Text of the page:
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I do agree given time the brain could compensate and work out a one combined image... but not in a few days... And that is missing point...
The simple fact was both eyes had images occupying different amounts of the field of vision. The right (as I measured) gave 32 degrees... The left.... 28 degrees. I checked, over and over again to no avail.
On the one hand it's easy to explain, if the image appears closer it occupies a larger angle/proportion of field of vision.
On the other hand the maths says the goal (I was looking at in garden) was a different height???
Hence, the conundrum.
The issue isn't whether the brain can compensate, (I didnt want it to, it would be changing again soon) The issue is how can angle viewed be different.?
There was some experiment where people were fitted with hats/glasses /mirrors to turn our world upside down. I think after 3 days the brain flipped them over... Then, when removed, world was upside down again,for 3 days..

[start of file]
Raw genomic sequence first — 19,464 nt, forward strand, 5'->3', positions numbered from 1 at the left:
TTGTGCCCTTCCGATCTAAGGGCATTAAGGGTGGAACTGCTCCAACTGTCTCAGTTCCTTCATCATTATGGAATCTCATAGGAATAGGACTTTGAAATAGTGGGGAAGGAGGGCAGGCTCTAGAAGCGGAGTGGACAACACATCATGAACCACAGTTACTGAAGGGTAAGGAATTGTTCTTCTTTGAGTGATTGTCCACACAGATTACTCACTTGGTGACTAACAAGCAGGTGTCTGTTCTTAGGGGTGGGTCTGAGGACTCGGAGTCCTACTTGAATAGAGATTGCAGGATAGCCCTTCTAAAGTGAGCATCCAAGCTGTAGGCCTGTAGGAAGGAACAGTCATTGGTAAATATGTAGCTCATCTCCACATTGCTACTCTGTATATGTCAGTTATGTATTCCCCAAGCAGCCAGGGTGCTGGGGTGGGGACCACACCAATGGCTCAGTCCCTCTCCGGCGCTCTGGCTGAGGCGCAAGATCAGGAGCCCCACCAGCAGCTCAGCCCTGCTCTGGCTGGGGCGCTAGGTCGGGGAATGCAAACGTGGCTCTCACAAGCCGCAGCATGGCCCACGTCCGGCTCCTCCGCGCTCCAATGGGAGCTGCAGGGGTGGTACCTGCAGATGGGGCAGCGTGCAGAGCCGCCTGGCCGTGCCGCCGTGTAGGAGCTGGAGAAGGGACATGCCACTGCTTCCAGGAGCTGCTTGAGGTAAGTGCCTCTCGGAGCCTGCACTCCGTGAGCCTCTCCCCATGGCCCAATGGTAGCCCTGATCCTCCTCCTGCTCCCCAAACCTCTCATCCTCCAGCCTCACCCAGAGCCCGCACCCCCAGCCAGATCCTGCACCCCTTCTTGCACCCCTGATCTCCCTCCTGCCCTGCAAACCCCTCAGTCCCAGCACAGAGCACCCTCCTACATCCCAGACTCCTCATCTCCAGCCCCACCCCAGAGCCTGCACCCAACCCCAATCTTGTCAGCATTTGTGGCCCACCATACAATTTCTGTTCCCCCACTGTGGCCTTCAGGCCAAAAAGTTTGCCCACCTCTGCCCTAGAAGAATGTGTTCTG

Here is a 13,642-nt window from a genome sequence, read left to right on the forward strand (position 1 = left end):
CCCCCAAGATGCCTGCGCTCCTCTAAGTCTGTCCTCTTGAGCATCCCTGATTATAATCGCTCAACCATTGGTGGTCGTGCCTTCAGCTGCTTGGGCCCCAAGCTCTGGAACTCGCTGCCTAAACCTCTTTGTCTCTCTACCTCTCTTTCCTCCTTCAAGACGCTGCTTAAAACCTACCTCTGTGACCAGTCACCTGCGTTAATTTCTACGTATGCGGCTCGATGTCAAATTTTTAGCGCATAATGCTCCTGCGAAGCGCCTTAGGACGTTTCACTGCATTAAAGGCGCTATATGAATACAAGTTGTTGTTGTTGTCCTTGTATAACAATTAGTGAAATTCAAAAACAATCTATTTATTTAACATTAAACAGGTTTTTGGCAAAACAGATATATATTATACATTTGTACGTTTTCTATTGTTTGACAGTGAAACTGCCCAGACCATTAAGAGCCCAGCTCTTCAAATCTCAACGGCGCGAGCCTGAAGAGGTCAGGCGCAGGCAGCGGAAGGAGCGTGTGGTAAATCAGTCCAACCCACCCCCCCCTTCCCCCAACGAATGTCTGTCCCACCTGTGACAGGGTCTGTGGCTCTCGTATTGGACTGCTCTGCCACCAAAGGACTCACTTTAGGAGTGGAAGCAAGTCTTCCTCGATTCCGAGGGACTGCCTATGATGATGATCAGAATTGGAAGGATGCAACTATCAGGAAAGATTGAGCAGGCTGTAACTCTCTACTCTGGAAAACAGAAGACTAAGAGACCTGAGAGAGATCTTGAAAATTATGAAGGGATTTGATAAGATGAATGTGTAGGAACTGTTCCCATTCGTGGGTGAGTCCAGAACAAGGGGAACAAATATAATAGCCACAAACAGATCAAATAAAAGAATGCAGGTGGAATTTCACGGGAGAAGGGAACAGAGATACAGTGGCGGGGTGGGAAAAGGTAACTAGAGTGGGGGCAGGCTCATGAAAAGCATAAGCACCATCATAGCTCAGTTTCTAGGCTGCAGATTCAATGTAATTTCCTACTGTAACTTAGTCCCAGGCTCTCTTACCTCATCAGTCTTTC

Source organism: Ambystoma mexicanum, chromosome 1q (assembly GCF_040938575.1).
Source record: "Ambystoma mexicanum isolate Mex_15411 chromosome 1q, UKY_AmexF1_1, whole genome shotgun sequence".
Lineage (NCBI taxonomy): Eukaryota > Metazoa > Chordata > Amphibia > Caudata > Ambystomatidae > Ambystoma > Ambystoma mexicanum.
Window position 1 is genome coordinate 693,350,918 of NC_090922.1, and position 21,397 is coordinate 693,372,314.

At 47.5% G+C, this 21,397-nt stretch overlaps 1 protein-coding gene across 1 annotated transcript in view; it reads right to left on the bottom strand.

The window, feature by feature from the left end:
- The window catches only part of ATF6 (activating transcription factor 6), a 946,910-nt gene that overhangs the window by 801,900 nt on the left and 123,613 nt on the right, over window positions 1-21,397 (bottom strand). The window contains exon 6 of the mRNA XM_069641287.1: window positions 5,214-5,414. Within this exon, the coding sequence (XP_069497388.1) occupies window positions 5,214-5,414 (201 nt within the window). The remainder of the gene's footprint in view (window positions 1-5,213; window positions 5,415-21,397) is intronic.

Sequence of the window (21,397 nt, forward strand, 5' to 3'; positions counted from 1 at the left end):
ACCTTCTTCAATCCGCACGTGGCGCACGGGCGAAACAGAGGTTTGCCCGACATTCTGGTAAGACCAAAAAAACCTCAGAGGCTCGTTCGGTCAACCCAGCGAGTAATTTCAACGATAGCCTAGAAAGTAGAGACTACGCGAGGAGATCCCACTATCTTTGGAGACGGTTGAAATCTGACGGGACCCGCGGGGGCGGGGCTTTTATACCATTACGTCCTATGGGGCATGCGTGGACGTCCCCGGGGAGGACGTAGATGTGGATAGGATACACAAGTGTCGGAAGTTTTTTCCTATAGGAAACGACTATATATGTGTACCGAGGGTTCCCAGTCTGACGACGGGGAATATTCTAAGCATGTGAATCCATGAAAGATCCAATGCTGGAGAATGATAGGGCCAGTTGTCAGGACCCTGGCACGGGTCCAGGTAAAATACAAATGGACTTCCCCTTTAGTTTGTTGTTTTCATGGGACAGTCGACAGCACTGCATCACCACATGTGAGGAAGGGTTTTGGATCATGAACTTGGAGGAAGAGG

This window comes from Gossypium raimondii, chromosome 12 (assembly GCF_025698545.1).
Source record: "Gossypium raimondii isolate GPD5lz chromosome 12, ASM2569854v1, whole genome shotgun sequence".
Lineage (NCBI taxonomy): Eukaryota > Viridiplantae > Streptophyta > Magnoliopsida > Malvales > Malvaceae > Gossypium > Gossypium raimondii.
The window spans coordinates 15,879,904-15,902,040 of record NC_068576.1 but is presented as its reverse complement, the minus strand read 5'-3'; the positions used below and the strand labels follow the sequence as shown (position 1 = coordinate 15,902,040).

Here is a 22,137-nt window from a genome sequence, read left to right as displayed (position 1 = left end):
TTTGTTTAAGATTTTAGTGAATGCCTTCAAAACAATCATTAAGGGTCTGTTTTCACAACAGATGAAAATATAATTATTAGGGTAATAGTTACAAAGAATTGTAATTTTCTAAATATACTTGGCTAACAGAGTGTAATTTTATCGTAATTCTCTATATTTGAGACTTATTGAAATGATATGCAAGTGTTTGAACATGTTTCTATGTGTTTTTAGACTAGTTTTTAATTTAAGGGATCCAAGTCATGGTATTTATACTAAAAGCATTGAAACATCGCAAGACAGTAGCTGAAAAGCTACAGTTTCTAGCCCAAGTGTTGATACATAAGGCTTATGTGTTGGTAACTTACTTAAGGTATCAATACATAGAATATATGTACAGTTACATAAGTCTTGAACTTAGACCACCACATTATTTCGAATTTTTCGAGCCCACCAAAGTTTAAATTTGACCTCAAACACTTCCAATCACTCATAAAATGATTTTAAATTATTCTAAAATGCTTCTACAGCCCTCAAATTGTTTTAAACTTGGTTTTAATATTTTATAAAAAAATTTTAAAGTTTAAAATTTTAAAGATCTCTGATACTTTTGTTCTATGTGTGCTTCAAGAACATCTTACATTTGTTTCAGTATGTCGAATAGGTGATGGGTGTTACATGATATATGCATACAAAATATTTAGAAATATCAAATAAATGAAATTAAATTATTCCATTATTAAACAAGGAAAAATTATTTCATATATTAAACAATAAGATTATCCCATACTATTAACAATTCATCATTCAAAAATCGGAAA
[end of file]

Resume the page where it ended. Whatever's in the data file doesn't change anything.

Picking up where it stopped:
Yes, the brain is an amazing thing but to be fair it didn't feel like different sized images would be adjusted any time soon into one cohesive image. (even tho both were sharp)
Other thing I noticed was when looking at running water. One eye saw nice clear water, other stained and slightly coloured. (I, d never noticed prior to cataract op)
You would guess fairly quickly the brain would amalgamate to a shade somewhere between the two. It didn't seem to, the water would appear streaky, some stained, some not. It was quite bewildering. Again, no doubt after a while an amalgam would be achieved..
 
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flecc